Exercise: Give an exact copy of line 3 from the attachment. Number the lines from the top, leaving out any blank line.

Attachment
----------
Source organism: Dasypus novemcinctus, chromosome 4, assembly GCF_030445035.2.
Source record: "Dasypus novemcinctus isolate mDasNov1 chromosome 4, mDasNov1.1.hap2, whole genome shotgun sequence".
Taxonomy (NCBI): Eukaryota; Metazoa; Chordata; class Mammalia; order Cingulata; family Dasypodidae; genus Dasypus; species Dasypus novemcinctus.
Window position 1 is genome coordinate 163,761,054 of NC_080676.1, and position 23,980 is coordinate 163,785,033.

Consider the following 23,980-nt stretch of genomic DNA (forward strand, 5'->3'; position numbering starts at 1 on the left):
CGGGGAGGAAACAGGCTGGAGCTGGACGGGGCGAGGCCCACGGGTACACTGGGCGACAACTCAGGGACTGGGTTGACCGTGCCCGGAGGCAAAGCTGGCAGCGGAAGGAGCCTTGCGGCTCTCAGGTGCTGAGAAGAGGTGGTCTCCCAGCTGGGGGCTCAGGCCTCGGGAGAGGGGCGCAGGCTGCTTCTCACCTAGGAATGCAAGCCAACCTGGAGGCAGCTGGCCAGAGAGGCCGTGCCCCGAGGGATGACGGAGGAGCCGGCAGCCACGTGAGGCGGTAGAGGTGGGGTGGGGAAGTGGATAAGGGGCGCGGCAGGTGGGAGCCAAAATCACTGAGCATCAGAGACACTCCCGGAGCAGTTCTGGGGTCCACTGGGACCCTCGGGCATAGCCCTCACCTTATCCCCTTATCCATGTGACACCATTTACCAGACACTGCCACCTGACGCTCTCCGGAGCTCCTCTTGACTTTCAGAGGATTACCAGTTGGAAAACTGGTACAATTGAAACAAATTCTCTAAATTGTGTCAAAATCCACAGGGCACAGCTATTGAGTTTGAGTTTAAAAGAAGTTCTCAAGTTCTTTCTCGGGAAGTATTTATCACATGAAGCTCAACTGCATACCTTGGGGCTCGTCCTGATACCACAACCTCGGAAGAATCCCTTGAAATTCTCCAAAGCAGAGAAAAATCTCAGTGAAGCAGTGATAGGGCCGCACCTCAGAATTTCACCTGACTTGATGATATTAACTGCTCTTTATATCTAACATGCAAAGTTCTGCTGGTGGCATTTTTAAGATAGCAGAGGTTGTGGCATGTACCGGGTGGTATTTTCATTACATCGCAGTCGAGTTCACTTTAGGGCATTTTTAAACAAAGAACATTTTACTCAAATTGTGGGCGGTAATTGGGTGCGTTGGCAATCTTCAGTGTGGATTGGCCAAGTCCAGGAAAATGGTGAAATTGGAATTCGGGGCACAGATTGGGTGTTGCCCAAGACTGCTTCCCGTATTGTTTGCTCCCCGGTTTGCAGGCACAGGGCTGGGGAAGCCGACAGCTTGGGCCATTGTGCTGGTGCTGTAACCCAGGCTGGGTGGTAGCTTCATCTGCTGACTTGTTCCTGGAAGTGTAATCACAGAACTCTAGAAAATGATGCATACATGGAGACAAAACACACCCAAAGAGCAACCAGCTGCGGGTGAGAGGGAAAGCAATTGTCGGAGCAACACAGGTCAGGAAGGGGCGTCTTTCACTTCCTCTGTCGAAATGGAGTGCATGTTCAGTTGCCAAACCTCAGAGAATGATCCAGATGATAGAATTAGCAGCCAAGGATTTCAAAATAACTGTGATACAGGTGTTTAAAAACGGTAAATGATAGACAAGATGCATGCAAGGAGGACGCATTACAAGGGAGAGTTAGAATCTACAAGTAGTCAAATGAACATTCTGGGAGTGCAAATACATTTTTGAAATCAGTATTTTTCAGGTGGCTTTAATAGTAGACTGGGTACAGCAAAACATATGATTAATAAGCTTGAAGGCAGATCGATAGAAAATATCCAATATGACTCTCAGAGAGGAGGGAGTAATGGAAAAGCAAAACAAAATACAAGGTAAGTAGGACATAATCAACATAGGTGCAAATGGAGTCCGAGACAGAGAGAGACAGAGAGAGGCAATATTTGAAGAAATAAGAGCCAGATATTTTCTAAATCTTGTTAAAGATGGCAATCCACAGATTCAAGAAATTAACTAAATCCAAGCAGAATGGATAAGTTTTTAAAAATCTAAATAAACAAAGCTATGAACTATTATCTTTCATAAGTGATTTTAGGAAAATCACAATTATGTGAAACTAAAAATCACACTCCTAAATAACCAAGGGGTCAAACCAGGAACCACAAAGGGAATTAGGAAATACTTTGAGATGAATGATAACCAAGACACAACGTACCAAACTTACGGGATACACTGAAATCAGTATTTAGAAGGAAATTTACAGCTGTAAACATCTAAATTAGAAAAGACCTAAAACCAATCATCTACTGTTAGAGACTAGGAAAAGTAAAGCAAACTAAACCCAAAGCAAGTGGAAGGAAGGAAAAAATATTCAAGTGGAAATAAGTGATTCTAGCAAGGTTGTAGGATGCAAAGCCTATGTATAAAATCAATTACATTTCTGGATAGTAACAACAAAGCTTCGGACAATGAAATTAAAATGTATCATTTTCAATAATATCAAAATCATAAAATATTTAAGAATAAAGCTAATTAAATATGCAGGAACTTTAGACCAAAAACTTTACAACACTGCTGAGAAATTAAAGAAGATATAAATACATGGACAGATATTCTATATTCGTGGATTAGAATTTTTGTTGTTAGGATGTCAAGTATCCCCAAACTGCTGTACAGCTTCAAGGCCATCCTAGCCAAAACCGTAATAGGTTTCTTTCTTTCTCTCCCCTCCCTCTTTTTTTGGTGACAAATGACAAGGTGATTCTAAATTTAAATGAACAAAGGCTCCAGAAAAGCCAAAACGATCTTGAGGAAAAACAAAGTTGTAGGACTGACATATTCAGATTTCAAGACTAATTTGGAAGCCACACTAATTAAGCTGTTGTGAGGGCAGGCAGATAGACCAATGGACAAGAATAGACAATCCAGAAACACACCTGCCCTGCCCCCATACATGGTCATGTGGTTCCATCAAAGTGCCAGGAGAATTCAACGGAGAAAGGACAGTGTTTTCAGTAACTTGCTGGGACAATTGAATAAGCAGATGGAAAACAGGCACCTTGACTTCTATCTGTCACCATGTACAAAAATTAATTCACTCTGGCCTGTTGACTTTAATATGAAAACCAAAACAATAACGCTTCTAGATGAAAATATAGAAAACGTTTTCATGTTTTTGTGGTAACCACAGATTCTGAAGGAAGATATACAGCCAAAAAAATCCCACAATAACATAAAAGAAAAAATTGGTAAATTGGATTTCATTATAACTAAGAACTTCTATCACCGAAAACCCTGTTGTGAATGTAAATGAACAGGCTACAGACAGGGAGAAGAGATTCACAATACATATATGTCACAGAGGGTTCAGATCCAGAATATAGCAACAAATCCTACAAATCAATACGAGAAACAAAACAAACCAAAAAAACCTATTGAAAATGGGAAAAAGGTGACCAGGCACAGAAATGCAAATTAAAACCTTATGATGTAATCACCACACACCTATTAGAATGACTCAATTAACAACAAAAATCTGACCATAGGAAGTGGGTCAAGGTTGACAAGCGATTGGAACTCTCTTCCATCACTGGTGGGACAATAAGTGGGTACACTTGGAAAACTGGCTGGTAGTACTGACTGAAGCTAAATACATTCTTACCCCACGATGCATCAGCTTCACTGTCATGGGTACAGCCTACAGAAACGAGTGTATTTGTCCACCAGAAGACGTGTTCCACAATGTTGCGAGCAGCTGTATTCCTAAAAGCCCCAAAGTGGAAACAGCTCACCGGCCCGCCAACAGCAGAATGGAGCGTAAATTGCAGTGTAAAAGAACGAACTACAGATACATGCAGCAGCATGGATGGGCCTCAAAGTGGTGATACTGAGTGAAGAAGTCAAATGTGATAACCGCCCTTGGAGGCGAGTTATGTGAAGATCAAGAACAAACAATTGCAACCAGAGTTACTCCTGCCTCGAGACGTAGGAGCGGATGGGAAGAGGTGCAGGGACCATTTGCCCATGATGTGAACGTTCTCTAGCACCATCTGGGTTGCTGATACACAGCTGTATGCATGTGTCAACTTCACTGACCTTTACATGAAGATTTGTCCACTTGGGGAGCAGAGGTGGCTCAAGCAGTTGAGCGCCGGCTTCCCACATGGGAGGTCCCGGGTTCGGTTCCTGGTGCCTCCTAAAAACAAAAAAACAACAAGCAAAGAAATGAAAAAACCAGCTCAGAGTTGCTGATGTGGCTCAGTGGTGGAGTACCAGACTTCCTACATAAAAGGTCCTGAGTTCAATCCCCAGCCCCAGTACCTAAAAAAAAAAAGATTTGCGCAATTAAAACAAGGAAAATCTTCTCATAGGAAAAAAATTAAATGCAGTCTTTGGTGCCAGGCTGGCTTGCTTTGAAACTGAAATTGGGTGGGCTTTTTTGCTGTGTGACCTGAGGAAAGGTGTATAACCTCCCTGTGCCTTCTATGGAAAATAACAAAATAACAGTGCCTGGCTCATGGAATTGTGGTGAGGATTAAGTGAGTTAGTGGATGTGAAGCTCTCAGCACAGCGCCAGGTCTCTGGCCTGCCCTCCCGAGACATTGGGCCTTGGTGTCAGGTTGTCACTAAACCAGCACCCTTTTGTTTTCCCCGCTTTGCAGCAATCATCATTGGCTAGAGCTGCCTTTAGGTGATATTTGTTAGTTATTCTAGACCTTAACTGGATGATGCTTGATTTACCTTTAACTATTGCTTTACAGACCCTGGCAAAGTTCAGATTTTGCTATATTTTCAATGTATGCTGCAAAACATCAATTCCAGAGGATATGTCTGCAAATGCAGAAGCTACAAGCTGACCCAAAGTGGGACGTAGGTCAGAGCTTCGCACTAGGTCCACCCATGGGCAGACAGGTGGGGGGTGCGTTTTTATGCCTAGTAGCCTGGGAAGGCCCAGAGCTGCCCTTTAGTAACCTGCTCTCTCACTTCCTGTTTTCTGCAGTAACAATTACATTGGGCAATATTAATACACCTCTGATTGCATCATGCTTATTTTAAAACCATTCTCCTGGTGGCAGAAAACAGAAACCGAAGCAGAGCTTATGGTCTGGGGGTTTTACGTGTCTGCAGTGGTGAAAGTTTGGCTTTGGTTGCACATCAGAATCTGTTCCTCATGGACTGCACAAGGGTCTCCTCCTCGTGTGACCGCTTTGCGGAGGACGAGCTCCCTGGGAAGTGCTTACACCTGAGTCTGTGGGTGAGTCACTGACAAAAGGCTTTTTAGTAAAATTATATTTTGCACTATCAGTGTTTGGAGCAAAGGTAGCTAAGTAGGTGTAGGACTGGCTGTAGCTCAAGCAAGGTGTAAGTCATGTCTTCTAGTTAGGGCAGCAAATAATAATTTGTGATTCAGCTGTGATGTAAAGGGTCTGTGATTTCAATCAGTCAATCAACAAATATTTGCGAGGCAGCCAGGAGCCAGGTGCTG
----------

Taxonomy (NCBI): Eukaryota; Metazoa; Chordata; class Mammalia; order Cingulata; family Dasypodidae; genus Dasypus; species Dasypus novemcinctus.